RE: Ramm's flood

George Fisher (
Wed, 10 Apr 1996 12:55:09 -0400

At 09:29 AM 4/10/96 -0400, jeffrey lynn mullins wrote:
>This is something that needs to be pointed out. It needs to be made
>clear that historicity does not depend upon reporting in time-ordered
>sequence. The events of the gospel of Matthew all happened whether all
>of the material included in the "Sermon on the Mount" occurred at the
>same time or not, for example. The key is that it all happened, the
>words are of Jesus, and the events and words were not made up by others
>after the life of Christ.

I'm sorry, Jeffrey, but I feel strongly that this needs more than being
"pointed out". Many biblical scholars disagree with the statement that all
of the events in the gospel of Matthew happened, and would argue that many
_were_ "made up" much later. If you are arguing on grounds other than simple
faith that they must have happened, you need to state what those grounds
were. As just one example, if you accept the account of the Ressurection as
told in Matthew, how do you interprret the very different accounts of the
Ressurection in the other three Gospels?

>There is an analogy in the case of interpreting "literally". The
>layperson (and critics of Christianity, or those ignorant of Christian
>theology) often do not understand that to have a literal hermeneutic is
>to take poetry as literally poetry, metaphor as literally metaphor, etc.
>It is authorial intent that counts.

Again, I disagree -- many, many modern literary critics would argue that it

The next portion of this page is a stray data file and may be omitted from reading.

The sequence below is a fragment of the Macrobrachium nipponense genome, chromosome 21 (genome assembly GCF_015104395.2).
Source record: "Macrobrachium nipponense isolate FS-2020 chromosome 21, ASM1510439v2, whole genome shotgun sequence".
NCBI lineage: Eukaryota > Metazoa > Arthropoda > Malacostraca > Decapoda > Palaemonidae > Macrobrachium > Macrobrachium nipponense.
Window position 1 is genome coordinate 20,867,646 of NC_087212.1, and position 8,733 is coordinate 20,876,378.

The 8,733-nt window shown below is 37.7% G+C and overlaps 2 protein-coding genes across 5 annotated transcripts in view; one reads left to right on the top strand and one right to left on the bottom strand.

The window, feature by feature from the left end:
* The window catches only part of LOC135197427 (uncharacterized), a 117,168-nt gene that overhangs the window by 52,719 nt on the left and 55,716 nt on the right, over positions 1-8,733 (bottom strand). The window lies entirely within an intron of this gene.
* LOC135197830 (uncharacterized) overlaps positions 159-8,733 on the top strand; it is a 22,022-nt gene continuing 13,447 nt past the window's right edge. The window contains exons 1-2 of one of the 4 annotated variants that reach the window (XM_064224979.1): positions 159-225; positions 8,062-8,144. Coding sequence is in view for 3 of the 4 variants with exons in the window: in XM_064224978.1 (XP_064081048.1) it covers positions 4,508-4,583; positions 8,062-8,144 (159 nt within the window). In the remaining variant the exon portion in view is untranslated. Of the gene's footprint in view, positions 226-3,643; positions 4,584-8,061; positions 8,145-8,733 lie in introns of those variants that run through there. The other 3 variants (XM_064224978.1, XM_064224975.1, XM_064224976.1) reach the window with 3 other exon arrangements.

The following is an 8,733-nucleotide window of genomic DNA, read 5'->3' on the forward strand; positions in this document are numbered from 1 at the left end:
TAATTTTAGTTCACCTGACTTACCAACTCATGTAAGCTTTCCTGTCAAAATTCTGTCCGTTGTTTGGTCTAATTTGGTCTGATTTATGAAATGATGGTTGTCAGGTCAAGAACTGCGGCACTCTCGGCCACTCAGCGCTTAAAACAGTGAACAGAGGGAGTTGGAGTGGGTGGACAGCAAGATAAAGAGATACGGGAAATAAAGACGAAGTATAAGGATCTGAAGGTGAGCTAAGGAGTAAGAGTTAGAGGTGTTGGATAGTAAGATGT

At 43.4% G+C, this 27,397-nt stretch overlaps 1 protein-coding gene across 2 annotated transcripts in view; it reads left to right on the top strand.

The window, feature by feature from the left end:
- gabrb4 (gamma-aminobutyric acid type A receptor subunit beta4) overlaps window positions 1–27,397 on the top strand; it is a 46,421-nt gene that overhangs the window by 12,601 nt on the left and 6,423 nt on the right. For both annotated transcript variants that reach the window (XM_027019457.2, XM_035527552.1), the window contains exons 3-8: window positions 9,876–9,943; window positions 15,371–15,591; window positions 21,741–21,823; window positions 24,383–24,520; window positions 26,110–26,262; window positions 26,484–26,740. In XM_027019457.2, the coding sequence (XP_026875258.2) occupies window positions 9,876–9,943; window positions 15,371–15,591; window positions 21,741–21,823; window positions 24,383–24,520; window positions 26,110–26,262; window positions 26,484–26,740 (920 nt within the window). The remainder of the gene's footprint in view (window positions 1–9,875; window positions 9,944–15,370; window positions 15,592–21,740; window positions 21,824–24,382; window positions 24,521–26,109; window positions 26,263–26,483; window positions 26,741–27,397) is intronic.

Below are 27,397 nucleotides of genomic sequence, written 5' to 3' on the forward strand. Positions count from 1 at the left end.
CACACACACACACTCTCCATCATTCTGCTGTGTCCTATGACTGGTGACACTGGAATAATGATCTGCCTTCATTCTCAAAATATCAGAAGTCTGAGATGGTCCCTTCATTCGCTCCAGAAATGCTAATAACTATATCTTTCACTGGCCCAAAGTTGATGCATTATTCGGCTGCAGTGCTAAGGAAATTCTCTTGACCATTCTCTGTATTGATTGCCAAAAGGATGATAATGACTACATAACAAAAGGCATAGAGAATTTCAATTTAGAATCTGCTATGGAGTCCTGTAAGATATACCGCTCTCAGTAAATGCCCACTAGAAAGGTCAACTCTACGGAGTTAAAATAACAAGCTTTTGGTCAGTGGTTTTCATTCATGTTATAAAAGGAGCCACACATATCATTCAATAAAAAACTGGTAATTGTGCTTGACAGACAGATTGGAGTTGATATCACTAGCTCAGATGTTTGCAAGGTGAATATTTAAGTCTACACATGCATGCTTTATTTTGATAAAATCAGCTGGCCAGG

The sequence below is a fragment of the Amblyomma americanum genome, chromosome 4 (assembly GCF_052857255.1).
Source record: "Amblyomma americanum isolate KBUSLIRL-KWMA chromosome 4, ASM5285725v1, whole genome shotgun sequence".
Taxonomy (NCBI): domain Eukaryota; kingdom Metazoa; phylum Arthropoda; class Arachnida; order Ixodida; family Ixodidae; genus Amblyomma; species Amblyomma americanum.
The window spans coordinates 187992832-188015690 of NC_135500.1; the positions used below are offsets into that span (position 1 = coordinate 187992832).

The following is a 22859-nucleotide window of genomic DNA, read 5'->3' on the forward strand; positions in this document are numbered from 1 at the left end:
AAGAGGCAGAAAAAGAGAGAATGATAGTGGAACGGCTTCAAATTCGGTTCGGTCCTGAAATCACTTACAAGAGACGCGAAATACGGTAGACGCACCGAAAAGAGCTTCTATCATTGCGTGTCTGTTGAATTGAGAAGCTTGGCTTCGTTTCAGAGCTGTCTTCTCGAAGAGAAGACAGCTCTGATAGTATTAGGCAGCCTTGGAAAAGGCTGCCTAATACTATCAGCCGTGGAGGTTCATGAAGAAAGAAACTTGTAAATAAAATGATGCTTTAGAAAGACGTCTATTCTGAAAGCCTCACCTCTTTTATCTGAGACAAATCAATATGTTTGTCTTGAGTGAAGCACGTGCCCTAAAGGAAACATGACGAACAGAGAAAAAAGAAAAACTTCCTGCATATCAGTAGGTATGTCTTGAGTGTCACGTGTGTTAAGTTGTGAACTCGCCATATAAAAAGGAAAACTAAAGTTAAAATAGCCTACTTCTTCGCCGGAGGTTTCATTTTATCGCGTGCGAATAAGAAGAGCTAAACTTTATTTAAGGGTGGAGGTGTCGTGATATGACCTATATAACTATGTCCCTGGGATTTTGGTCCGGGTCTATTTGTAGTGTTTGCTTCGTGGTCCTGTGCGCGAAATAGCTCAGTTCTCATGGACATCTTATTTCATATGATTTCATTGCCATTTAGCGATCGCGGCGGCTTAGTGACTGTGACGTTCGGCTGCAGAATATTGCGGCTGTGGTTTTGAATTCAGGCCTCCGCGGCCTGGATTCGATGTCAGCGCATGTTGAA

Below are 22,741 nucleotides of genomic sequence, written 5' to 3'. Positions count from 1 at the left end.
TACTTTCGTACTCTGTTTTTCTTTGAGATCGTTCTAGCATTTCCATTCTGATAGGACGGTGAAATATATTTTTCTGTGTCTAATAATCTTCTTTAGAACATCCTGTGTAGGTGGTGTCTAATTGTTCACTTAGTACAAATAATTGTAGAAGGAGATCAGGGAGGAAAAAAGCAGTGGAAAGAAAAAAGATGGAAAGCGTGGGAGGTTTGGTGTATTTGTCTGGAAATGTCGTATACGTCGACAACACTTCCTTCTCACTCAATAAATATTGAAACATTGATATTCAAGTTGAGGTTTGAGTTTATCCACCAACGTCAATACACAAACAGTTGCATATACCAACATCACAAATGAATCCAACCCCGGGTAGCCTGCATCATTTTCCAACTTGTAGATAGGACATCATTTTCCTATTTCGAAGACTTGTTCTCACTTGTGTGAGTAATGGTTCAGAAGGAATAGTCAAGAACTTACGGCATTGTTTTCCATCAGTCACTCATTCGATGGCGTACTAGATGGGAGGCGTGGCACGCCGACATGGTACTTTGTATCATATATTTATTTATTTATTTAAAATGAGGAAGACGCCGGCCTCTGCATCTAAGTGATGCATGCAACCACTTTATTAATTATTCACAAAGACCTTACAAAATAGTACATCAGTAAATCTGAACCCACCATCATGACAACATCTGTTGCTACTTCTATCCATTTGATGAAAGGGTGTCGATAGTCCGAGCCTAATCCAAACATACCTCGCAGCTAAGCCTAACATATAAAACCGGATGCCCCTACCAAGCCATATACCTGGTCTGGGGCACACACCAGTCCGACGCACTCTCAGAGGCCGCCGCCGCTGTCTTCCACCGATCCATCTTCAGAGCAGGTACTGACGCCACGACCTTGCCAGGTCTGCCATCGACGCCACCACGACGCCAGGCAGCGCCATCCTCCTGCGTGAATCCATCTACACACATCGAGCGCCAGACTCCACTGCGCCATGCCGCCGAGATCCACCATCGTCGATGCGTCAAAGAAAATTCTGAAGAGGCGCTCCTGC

isn't authorial intent at all that counts -- it's the interaction betweeen
the _reader_ and the text, as delimited by the critical community (or, if
you like, the faith community) in which the reader is situated, which counts.

For example, you (it seems) interpret Matthew literally; I don't.
Consequently we get somewhat different messages from a reading of Matthew,
both of which are meaningful (to us). We don't really have any idea at all
what the intent of the author was, or even who really was the author.

For an exploration of these ideas, see Stanley Fish's book "Is there a text
in the class", among others.

>One final thought: we must determine which part of Scripture is of which
>genre, but we dare not determine which is true and which is not, or what
>portion of the record of Christ's words and deeds are historical and
>which are not.
Again, I disagree -- for me it is precisely to this kind of interpretation
that we are called. It seems to me that one of our greatest gifts as humans
is the abililty to think analytically and intelligently. To ignore those
abilities is (for me) to scorn one of the greatest gifts that God has given us.

Please understand -- I'm not saying that your statements above are _wrong_;
they are your opinions, and are valid (I'm sure) for you, and for probably
for many on this list. But I do feel strongly that your statements need to
be identified as opinions, and that you must respect the fact that many
intelligent people who consider themselves Christians have very different
ways of interpreting scripture, and that those ways are valid for them.

It seems to me that one great opportunity presented by a list such as this
is the opportunity to learn how, and why, others of different opinions feel
as they do, and to let our own ideas resonate with those of others. In that
way, I hope, we can all develop a deeper and richer sense of the
multi-faceted reality of God.

George Fisher
George W. Fisher, Professor of Geology
Department of Earth and Planetary Sciences
Johns Hopkins University Baltimore MD 21218
Phone: 410-516-7237 FAX: 410-516-7933